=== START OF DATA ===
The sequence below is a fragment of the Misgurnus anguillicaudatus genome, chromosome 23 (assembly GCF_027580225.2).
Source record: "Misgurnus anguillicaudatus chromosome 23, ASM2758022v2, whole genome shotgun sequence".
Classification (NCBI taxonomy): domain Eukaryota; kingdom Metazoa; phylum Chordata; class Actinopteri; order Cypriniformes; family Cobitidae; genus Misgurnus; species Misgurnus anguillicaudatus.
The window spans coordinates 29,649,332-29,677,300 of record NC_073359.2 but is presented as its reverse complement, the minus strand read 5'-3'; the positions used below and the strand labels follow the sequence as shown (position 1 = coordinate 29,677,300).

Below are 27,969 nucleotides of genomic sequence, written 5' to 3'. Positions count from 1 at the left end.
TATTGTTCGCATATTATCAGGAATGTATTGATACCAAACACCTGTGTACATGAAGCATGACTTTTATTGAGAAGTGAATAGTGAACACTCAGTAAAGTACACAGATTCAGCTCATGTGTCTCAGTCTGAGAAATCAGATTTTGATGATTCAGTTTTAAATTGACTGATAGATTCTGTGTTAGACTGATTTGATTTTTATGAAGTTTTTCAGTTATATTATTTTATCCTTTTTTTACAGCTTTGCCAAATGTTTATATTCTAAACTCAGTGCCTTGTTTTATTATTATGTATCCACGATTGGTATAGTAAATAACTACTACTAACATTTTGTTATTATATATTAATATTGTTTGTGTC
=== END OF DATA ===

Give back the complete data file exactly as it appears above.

The sequence below is a fragment of the Misgurnus anguillicaudatus genome, chromosome 23 (assembly GCF_027580225.2).
Source record: "Misgurnus anguillicaudatus chromosome 23, ASM2758022v2, whole genome shotgun sequence".
Classification (NCBI taxonomy): domain Eukaryota; kingdom Metazoa; phylum Chordata; class Actinopteri; order Cypriniformes; family Cobitidae; genus Misgurnus; species Misgurnus anguillicaudatus.
The window spans coordinates 29,649,332-29,677,300 of record NC_073359.2 but is presented as its reverse complement, the minus strand read 5'-3'; the positions used below and the strand labels follow the sequence as shown (position 1 = coordinate 29,677,300).

Below are 27,969 nucleotides of genomic sequence, written 5' to 3'. Positions count from 1 at the left end.
TATTGTTCGCATATTATCAGGAATGTATTGATACCAAACACCTGTGTACATGAAGCATGACTTTTATTGAGAAGTGAATAGTGAACACTCAGTAAAGTACACAGATTCAGCTCATGTGTCTCAGTCTGAGAAATCAGATTTTGATGATTCAGTTTTAAATTGACTGATAGATTCTGTGTTAGACTGATTTGATTTTTATGAAGTTTTTCAGTTATATTATTTTATCCTTTTTTTACAGCTTTGCCAAATGTTTATATTCTAAACTCAGTGCCTTGTTTTATTATTATGTATCCACGATTGGTATAGTAAATAACTACTACTAACATTTTGTTATTATATATTAATATTGTTTGTGTC